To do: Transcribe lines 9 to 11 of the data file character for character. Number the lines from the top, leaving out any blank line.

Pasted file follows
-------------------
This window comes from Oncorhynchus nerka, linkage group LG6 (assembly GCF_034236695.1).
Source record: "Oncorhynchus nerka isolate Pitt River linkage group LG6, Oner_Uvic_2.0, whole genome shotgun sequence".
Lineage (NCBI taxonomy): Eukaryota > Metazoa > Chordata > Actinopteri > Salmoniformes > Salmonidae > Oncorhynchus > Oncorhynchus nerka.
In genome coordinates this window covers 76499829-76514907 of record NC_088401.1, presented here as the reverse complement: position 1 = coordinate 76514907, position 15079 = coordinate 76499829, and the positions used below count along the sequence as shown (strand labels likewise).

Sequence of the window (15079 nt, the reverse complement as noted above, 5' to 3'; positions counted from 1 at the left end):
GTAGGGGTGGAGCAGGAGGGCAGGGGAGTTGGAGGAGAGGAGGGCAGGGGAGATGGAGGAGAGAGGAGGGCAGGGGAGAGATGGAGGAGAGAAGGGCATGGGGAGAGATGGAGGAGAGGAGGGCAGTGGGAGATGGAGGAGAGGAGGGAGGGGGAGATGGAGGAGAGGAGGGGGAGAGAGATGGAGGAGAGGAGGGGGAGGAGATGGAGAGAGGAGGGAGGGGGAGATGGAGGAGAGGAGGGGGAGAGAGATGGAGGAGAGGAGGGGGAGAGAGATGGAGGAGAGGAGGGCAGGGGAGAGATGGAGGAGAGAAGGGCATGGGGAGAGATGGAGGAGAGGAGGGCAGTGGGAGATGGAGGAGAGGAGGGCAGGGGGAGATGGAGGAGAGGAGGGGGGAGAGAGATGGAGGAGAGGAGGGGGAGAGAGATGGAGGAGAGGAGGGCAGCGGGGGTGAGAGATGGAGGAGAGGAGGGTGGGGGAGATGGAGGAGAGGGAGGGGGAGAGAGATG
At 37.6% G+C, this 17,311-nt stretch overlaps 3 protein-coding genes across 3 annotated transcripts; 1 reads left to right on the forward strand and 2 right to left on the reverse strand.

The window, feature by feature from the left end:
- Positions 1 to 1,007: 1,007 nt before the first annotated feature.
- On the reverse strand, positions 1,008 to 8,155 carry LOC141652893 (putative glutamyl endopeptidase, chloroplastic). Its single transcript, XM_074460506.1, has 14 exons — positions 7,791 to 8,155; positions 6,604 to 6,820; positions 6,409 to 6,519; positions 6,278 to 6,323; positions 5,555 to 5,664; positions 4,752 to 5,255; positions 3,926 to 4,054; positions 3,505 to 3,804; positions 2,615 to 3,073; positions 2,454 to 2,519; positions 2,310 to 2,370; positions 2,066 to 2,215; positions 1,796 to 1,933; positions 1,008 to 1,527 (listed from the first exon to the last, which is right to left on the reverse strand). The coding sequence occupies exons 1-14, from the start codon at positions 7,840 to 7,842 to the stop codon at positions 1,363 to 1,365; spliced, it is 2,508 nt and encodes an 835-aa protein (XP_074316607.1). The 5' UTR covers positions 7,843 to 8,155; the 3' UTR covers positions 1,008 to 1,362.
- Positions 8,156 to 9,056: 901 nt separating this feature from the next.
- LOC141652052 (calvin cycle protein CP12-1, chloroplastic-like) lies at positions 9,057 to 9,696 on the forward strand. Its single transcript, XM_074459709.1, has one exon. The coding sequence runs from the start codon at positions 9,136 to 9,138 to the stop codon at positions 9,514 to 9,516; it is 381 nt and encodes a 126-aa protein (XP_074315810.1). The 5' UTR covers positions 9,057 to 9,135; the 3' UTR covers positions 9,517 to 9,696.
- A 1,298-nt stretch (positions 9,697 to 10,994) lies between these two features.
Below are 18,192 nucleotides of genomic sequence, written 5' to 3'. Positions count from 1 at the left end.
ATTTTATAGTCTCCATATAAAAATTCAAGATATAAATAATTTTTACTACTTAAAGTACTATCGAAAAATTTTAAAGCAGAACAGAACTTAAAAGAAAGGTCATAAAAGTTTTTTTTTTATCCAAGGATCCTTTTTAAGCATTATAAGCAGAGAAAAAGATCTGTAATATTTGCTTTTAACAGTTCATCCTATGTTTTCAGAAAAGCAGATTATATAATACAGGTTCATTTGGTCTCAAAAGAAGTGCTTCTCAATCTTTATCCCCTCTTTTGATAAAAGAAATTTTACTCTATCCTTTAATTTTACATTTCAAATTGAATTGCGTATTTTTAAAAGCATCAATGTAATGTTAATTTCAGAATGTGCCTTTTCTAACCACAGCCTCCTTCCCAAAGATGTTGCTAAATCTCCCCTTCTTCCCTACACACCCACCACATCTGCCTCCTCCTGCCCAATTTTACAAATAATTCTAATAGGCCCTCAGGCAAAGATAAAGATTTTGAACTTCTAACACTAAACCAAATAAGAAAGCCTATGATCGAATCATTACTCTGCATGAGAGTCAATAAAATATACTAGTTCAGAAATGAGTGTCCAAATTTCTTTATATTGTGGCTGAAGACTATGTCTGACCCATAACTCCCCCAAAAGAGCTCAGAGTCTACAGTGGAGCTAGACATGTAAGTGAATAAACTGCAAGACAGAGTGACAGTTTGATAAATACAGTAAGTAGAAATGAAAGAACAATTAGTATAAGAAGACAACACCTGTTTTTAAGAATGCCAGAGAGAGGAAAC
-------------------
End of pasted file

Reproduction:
- Positions 1 to 1,007: 1,007 nt before the first annotated feature.
- On the reverse strand, positions 1,008 to 8,155 carry LOC141652893 (putative glutamyl endopeptidase, chloroplastic). Its single transcript, XM_074460506.1, has 14 exons — positions 7,791 to 8,155; positions 6,604 to 6,820; positions 6,409 to 6,519; positions 6,278 to 6,323; positions 5,555 to 5,664; positions 4,752 to 5,255; positions 3,926 to 4,054; positions 3,505 to 3,804; positions 2,615 to 3,073; positions 2,454 to 2,519; positions 2,310 to 2,370; positions 2,066 to 2,215; positions 1,796 to 1,933; positions 1,008 to 1,527 (listed from the first exon to the last, which is right to left on the reverse strand). The coding sequence occupies exons 1-14, from the start codon at positions 7,840 to 7,842 to the stop codon at positions 1,363 to 1,365; spliced, it is 2,508 nt and encodes an 835-aa protein (XP_074316607.1). The 5' UTR covers positions 7,843 to 8,155; the 3' UTR covers positions 1,008 to 1,362.
- Positions 8,156 to 9,056: 901 nt separating this feature from the next.